Ubuntu gets bad rep for having releases which have an unfortunate number of bugs which is partly due to the higher number of users and partly due to the size of the testing community compared to user number. But give me a flakey Ubuntu release any day of the week compared to Android…
This new phone I have (Samsung Vibrent) I love, it does a bunch of useful things and has been one of the first devices I was excited to own and test out. So don’t get me wrong when I say:
I’m mightily annoyed that I can’t upgrade it from Android 2.1; at least Canonical doesn’t stop me upgrading Ubuntu even if it will break, at least they don’t stop the community getting involved to fix issues with getting the latests and greatest software working on the latest and greatest hardware. This is particularly poignant since the GPS on this phone under Android 2.1 is known to have a serious bug which can place with hundreds of meters away from your location. Bit of a flaw there.
Anyway, I’m stuck because tmobile, samsung and google all have their own little plans for what I should be allowed to do with my phone and how much they want to put into upgrades for phones they’ve already sold. I am now as convinced as ever that the mobile phone sector is not the greatest opportunity for linux, but the greatest danger to freedom if we as a community can not hold tightly onto some of out even basic rights to install what we like, modify as we like and mess up our stuff and paint it black like the punks of yore.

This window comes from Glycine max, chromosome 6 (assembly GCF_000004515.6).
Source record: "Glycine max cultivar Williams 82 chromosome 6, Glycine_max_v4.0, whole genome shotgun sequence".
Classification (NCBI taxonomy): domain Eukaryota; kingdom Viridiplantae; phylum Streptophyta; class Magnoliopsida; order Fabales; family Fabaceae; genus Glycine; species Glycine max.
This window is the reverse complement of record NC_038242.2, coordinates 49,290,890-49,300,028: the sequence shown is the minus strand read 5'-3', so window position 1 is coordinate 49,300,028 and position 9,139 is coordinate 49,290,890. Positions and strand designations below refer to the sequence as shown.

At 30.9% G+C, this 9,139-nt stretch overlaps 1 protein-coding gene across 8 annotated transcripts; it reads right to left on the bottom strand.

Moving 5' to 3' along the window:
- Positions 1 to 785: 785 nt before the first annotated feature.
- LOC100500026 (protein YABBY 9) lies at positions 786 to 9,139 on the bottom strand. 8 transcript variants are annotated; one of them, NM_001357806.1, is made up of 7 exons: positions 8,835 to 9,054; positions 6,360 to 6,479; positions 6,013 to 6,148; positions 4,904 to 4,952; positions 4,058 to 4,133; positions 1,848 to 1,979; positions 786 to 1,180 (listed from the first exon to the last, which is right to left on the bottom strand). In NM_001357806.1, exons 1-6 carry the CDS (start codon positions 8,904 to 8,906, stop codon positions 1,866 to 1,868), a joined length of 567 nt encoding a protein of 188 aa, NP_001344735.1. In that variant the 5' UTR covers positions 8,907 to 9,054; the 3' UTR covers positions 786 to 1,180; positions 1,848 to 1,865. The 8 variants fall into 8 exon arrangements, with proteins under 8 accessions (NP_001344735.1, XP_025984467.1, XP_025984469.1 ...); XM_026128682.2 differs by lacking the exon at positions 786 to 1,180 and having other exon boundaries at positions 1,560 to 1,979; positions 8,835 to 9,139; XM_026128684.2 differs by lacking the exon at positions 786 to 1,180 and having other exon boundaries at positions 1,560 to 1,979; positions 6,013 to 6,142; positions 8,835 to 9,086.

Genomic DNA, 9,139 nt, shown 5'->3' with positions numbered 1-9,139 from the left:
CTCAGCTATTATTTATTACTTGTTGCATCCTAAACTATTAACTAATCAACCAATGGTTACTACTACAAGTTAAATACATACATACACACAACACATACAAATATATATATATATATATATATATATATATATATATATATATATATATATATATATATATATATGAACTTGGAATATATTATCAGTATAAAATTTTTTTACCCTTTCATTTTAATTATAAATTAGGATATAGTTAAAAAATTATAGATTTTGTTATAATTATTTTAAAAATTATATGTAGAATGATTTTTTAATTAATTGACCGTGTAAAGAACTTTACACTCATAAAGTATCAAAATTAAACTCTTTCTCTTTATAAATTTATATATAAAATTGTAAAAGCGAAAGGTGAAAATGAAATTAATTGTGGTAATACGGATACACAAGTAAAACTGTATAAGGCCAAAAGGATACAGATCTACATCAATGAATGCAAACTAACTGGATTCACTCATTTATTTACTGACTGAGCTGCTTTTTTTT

Update: I wanted to make clear that this is a rooted phone, but what use is that for installing upgrades to devices when there are no releases, no installers or guides. It’s pretty much every man for himself and everyone must be a programmer to get these things upgraded. The phone networks and manufacturers have created a drag on the economy with this sort of thing and I have half a mind to say that it should be illegal to put any sort of lock on any sort of hardware or software owned by the customer.